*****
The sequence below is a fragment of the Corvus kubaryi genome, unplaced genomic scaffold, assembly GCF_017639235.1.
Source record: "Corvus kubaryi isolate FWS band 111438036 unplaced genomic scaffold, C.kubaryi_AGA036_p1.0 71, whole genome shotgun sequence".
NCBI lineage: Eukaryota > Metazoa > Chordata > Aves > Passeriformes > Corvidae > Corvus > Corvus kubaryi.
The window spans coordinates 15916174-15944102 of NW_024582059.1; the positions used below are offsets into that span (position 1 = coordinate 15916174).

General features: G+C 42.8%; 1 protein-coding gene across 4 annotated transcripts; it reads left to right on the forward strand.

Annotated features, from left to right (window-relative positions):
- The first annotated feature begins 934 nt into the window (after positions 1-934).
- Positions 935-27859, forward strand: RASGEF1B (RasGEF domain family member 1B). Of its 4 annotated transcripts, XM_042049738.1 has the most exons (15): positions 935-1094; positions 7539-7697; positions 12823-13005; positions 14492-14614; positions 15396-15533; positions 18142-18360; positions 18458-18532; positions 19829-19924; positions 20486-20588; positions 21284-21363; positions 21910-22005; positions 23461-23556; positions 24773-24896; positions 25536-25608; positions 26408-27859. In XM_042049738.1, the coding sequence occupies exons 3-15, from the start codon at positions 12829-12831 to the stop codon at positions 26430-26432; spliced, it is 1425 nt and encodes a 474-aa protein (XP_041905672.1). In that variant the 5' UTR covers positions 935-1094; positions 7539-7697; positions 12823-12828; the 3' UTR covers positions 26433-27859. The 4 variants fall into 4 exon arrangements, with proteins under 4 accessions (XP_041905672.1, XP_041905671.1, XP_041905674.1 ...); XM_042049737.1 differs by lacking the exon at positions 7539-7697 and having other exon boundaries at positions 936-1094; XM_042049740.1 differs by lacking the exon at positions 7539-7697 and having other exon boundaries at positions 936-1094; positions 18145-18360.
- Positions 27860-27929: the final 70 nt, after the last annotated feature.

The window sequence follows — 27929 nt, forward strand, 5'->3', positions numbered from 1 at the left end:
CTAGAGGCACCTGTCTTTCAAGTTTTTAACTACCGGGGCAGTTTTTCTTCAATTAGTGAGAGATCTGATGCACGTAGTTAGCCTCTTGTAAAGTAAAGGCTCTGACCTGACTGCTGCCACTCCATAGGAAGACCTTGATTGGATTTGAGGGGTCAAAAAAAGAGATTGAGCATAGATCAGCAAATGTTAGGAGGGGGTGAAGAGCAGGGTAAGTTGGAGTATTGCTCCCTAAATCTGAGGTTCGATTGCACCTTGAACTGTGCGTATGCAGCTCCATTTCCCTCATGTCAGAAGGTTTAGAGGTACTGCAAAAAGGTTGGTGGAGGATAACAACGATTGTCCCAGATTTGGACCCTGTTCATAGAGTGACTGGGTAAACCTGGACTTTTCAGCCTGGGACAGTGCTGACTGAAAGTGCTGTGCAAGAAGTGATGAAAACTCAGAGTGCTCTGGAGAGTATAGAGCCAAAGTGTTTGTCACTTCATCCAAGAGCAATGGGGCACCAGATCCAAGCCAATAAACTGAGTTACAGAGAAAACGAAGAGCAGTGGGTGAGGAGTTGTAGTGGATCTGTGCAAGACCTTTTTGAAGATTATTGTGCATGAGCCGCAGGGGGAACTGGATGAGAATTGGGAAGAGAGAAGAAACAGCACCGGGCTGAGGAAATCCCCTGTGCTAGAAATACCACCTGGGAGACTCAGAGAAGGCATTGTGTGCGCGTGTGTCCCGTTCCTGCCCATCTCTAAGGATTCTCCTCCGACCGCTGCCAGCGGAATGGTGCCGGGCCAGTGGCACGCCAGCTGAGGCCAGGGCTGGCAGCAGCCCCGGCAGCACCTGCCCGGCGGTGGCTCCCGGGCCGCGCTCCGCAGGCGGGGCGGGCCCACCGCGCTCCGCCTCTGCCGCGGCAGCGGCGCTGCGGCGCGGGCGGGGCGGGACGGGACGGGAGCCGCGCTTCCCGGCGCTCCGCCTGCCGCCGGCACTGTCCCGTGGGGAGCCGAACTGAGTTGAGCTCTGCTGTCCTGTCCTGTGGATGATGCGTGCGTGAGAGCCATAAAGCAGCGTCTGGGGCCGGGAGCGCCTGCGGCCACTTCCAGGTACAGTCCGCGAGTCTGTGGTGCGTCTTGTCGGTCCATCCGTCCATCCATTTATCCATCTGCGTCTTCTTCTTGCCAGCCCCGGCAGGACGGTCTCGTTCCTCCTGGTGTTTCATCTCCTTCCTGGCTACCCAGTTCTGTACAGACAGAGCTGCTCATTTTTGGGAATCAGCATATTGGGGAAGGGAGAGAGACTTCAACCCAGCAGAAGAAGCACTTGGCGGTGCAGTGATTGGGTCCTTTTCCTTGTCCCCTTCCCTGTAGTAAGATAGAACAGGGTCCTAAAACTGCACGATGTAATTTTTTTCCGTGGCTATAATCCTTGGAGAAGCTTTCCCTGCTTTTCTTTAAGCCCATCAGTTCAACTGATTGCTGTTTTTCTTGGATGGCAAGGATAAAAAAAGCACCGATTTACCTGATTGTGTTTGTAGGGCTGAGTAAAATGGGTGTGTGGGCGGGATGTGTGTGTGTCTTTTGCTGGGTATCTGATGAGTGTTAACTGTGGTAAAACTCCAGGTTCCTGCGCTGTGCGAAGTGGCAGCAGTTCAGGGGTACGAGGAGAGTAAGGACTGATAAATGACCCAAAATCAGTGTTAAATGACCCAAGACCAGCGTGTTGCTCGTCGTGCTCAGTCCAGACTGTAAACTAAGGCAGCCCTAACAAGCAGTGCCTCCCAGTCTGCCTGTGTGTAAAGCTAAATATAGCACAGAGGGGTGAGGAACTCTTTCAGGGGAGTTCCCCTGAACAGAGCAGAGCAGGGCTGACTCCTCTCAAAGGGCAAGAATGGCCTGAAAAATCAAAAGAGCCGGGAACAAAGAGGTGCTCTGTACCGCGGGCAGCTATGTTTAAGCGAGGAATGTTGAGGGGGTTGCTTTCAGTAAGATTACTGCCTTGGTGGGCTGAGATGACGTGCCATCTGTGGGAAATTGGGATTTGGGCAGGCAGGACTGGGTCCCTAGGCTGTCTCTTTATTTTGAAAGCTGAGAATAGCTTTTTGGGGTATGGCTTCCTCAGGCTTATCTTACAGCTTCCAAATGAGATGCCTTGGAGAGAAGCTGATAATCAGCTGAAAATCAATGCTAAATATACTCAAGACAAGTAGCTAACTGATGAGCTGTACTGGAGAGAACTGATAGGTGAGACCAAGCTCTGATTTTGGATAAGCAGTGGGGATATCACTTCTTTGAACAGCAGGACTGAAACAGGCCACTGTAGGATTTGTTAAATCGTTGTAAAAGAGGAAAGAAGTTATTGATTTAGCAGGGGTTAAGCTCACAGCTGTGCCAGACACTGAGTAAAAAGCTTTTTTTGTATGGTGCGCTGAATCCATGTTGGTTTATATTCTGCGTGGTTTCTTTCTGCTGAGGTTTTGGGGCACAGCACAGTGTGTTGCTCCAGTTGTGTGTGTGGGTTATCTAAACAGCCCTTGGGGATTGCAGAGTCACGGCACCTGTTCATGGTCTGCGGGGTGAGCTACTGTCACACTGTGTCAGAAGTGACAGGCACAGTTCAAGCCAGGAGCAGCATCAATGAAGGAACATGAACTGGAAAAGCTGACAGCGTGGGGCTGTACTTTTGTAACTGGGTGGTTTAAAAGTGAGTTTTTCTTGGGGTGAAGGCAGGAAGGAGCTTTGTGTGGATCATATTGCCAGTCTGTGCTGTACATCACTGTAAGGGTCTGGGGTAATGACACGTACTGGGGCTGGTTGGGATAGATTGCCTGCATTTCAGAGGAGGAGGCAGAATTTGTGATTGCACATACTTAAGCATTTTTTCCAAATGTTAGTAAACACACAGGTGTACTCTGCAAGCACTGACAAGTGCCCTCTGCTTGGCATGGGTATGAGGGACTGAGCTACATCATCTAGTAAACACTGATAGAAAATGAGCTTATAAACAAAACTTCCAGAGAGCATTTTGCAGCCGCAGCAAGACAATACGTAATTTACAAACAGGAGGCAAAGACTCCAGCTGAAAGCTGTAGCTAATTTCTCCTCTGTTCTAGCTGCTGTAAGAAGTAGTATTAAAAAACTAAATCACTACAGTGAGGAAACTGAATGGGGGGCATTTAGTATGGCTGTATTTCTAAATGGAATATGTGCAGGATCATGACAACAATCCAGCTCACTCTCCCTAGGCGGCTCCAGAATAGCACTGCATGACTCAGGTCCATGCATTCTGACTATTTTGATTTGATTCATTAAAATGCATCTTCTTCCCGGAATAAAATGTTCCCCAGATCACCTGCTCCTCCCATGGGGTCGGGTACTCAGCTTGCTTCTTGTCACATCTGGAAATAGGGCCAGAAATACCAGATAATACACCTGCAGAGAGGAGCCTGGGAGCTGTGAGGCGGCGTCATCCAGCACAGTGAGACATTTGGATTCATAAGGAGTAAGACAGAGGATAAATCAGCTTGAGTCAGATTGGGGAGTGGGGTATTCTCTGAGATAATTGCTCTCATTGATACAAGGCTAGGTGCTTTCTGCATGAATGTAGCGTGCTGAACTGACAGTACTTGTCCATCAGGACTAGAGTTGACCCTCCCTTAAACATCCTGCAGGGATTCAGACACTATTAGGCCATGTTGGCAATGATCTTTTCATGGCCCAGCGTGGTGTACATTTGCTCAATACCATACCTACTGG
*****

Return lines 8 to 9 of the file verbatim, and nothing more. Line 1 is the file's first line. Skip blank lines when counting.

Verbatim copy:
- Positions 935-27859, forward strand: RASGEF1B (RasGEF domain family member 1B). Of its 4 annotated transcripts, XM_042049738.1 has the most exons (15): positions 935-1094; positions 7539-7697; positions 12823-13005; positions 14492-14614; positions 15396-15533; positions 18142-18360; positions 18458-18532; positions 19829-19924; positions 20486-20588; positions 21284-21363; positions 21910-22005; positions 23461-23556; positions 24773-24896; positions 25536-25608; positions 26408-27859. In XM_042049738.1, the coding sequence occupies exons 3-15, from the start codon at positions 12829-12831 to the stop codon at positions 26430-26432; spliced, it is 1425 nt and encodes a 474-aa protein (XP_041905672.1). In that variant the 5' UTR covers positions 935-1094; positions 7539-7697; positions 12823-12828; the 3' UTR covers positions 26433-27859. The 4 variants fall into 4 exon arrangements, with proteins under 4 accessions (XP_041905672.1, XP_041905671.1, XP_041905674.1 ...); XM_042049737.1 differs by lacking the exon at positions 7539-7697 and having other exon boundaries at positions 936-1094; XM_042049740.1 differs by lacking the exon at positions 7539-7697 and having other exon boundaries at positions 936-1094; positions 18145-18360.
- Positions 27860-27929: the final 70 nt, after the last annotated feature.